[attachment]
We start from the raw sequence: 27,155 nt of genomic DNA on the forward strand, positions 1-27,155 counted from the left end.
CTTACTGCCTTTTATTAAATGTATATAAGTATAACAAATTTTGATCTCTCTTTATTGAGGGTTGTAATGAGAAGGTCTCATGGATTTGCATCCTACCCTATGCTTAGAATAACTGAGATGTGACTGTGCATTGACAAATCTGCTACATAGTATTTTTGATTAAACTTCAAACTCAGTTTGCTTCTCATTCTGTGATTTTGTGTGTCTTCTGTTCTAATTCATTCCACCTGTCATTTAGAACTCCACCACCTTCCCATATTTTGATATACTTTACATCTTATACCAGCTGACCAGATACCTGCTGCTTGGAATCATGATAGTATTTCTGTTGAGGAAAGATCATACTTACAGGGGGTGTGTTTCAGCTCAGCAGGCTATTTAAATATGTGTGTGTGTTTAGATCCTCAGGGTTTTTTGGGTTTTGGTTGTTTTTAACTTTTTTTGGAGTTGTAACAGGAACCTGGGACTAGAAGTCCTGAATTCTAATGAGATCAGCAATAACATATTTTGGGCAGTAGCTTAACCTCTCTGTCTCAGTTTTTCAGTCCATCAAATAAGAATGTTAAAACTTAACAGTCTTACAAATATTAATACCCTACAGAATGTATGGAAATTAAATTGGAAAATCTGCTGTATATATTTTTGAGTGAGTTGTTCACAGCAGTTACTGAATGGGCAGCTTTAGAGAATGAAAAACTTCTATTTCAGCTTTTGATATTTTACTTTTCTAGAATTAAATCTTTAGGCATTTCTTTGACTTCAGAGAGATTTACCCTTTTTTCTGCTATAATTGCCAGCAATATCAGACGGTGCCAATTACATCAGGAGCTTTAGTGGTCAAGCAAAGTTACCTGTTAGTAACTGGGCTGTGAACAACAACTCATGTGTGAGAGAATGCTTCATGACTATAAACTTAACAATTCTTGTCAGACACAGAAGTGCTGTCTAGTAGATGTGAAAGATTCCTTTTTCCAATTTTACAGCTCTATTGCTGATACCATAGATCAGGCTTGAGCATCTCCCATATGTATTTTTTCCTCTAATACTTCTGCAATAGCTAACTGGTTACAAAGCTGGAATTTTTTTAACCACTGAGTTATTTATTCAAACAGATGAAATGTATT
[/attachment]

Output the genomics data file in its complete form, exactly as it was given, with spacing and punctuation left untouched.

We start from the raw sequence: 27,155 nt of genomic DNA on the forward strand, positions 1-27,155 counted from the left end.
CTTACTGCCTTTTATTAAATGTATATAAGTATAACAAATTTTGATCTCTCTTTATTGAGGGTTGTAATGAGAAGGTCTCATGGATTTGCATCCTACCCTATGCTTAGAATAACTGAGATGTGACTGTGCATTGACAAATCTGCTACATAGTATTTTTGATTAAACTTCAAACTCAGTTTGCTTCTCATTCTGTGATTTTGTGTGTCTTCTGTTCTAATTCATTCCACCTGTCATTTAGAACTCCACCACCTTCCCATATTTTGATATACTTTACATCTTATACCAGCTGACCAGATACCTGCTGCTTGGAATCATGATAGTATTTCTGTTGAGGAAAGATCATACTTACAGGGGGTGTGTTTCAGCTCAGCAGGCTATTTAAATATGTGTGTGTGTTTAGATCCTCAGGGTTTTTTGGGTTTTGGTTGTTTTTAACTTTTTTTGGAGTTGTAACAGGAACCTGGGACTAGAAGTCCTGAATTCTAATGAGATCAGCAATAACATATTTTGGGCAGTAGCTTAACCTCTCTGTCTCAGTTTTTCAGTCCATCAAATAAGAATGTTAAAACTTAACAGTCTTACAAATATTAATACCCTACAGAATGTATGGAAATTAAATTGGAAAATCTGCTGTATATATTTTTGAGTGAGTTGTTCACAGCAGTTACTGAATGGGCAGCTTTAGAGAATGAAAAACTTCTATTTCAGCTTTTGATATTTTACTTTTCTAGAATTAAATCTTTAGGCATTTCTTTGACTTCAGAGAGATTTACCCTTTTTTCTGCTATAATTGCCAGCAATATCAGACGGTGCCAATTACATCAGGAGCTTTAGTGGTCAAGCAAAGTTACCTGTTAGTAACTGGGCTGTGAACAACAACTCATGTGTGAGAGAATGCTTCATGACTATAAACTTAACAATTCTTGTCAGACACAGAAGTGCTGTCTAGTAGATGTGAAAGATTCCTTTTTCCAATTTTACAGCTCTATTGCTGATACCATAGATCAGGCTTGAGCATCTCCCATATGTATTTTTTCCTCTAATACTTCTGCAATAGCTAACTGGTTACAAAGCTGGAATTTTTTTAACCACTGAGTTATTTATTCAAACAGATGAAATGTATT